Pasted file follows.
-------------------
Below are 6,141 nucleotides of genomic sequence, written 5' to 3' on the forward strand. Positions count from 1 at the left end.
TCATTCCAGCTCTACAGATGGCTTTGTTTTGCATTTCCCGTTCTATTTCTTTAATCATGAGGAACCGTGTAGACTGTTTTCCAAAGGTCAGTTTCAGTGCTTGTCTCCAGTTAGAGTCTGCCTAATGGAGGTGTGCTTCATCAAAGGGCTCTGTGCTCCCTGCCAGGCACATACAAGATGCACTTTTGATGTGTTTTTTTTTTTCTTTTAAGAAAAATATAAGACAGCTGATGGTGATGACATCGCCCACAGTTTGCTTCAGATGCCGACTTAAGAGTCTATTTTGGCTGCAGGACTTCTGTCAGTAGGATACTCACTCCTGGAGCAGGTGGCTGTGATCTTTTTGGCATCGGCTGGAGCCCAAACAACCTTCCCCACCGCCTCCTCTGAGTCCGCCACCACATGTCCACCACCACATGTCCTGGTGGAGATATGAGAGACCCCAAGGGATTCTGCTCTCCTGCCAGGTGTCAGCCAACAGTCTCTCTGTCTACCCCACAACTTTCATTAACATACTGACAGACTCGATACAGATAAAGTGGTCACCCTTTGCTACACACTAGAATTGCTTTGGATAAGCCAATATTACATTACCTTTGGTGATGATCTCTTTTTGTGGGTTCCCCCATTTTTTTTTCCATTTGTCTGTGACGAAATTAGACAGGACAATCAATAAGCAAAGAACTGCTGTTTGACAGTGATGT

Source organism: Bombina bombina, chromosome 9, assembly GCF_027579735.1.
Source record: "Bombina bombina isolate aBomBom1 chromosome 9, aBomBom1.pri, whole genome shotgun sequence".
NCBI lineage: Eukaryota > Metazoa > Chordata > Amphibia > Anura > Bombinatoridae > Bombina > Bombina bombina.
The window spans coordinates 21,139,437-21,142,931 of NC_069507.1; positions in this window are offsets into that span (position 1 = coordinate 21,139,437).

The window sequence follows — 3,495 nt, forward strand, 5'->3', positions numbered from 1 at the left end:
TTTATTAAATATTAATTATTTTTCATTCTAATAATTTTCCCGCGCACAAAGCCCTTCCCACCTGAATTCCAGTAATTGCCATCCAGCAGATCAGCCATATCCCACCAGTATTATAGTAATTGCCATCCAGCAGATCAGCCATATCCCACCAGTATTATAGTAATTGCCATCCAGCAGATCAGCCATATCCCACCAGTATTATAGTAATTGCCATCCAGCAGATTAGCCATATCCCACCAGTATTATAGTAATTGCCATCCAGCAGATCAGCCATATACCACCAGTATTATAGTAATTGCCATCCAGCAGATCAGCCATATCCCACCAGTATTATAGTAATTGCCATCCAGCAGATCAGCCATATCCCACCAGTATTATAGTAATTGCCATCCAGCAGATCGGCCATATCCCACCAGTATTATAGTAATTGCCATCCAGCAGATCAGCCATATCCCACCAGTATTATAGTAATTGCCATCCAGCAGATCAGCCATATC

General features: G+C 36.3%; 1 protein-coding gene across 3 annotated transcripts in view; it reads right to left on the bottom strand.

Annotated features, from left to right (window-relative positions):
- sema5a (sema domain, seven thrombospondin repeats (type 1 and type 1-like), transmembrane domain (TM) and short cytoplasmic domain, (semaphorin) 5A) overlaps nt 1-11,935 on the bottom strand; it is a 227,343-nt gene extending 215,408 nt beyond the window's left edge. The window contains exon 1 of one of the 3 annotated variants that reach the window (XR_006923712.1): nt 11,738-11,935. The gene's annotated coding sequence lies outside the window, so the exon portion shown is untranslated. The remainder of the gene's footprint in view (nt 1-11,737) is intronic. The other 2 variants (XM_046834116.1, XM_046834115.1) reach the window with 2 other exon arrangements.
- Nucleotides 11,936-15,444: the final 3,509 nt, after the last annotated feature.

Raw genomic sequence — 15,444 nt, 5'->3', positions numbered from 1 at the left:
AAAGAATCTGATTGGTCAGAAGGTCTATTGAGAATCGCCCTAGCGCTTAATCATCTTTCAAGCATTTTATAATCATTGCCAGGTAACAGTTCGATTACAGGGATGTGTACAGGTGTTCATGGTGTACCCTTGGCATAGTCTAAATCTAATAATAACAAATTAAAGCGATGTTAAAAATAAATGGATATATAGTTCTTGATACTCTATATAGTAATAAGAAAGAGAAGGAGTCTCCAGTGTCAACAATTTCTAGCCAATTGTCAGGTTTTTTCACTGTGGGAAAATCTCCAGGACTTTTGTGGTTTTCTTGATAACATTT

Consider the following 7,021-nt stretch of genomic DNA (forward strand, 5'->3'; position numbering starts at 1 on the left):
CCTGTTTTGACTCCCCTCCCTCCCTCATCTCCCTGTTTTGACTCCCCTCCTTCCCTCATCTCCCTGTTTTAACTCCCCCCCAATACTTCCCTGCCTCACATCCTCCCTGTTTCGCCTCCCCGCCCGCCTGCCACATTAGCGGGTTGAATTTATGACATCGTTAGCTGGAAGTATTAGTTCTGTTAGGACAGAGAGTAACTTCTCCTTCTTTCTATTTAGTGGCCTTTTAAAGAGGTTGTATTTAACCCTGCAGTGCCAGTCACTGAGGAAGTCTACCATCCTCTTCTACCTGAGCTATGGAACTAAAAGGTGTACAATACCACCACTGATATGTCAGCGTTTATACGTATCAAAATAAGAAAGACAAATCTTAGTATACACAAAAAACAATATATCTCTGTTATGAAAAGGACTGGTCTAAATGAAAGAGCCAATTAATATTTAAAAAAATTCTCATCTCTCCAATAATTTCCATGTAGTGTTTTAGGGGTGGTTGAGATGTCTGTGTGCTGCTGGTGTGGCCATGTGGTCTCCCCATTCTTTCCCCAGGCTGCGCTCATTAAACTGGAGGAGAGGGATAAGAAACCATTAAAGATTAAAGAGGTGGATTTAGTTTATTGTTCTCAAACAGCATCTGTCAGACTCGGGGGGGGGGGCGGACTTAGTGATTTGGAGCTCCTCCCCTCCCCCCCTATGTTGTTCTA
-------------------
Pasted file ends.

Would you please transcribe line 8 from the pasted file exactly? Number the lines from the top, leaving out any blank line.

TTTATTAAATATTAATTATTTTTCATTCTAATAATTTTCCCGCGCACAAAGCCCTTCCCACCTGAATTCCAGTAATTGCCATCCAGCAGATCAGCCATATCCCACCAGTATTATAGTAATTGCCATCCAGCAGATCAGCCATATCCCACCAGTATTATAGTAATTGCCATCCAGCAGATCAGCCATATCCCACCAGTATTATAGTAATTGCCATCCAGCAGATTAGCCATATCCCACCAGTATTATAGTAATTGCCATCCAGCAGATCAGCCATATACCACCAGTATTATAGTAATTGCCATCCAGCAGATCAGCCATATCCCACCAGTATTATAGTAATTGCCATCCAGCAGATCAGCCATATCCCACCAGTATTATAGTAATTGCCATCCAGCAGATCGGCCATATCCCACCAGTATTATAGTAATTGCCATCCAGCAGATCAGCCATATCCCACCAGTATTATAGTAATTGCCATCCAGCAGATCAGCCATATC